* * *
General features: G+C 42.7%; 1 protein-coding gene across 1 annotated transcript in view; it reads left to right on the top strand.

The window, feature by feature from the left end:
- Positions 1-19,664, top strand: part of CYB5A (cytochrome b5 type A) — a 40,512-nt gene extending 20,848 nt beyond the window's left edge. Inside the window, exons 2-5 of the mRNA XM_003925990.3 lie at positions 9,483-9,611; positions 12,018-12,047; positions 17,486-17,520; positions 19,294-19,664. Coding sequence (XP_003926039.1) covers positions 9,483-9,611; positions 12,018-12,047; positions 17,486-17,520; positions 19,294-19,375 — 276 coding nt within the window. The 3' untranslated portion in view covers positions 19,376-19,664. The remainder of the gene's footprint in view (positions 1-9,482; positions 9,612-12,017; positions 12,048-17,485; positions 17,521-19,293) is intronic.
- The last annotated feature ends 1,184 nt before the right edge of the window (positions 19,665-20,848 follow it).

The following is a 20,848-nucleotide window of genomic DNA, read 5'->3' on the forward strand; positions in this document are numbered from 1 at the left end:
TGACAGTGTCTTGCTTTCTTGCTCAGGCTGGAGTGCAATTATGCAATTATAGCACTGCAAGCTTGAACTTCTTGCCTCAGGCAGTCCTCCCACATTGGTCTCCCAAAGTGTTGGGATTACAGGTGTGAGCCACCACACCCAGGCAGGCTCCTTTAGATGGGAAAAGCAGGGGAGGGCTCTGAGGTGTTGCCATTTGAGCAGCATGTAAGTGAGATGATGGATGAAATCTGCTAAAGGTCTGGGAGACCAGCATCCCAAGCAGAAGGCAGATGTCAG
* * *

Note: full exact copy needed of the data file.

General features: G+C 42.7%; 1 protein-coding gene across 1 annotated transcript in view; it reads left to right on the top strand.

The window, feature by feature from the left end:
- Positions 1-19,664, top strand: part of CYB5A (cytochrome b5 type A) — a 40,512-nt gene extending 20,848 nt beyond the window's left edge. Inside the window, exons 2-5 of the mRNA XM_003925990.3 lie at positions 9,483-9,611; positions 12,018-12,047; positions 17,486-17,520; positions 19,294-19,664. Coding sequence (XP_003926039.1) covers positions 9,483-9,611; positions 12,018-12,047; positions 17,486-17,520; positions 19,294-19,375 — 276 coding nt within the window. The 3' untranslated portion in view covers positions 19,376-19,664. The remainder of the gene's footprint in view (positions 1-9,482; positions 9,612-12,017; positions 12,048-17,485; positions 17,521-19,293) is intronic.
- The last annotated feature ends 1,184 nt before the right edge of the window (positions 19,665-20,848 follow it).

The following is a 20,848-nucleotide window of genomic DNA, read 5'->3' on the forward strand; positions in this document are numbered from 1 at the left end:
TGACAGTGTCTTGCTTTCTTGCTCAGGCTGGAGTGCAATTATGCAATTATAGCACTGCAAGCTTGAACTTCTTGCCTCAGGCAGTCCTCCCACATTGGTCTCCCAAAGTGTTGGGATTACAGGTGTGAGCCACCACACCCAGGCAGGCTCCTTTAGATGGGAAAAGCAGGGGAGGGCTCTGAGGTGTTGCCATTTGAGCAGCATGTAAGTGAGATGATGGATGAAATCTGCTAAAGGTCTGGGAGACCAGCATCCCAAGCAGAAGGCAGATGTCAG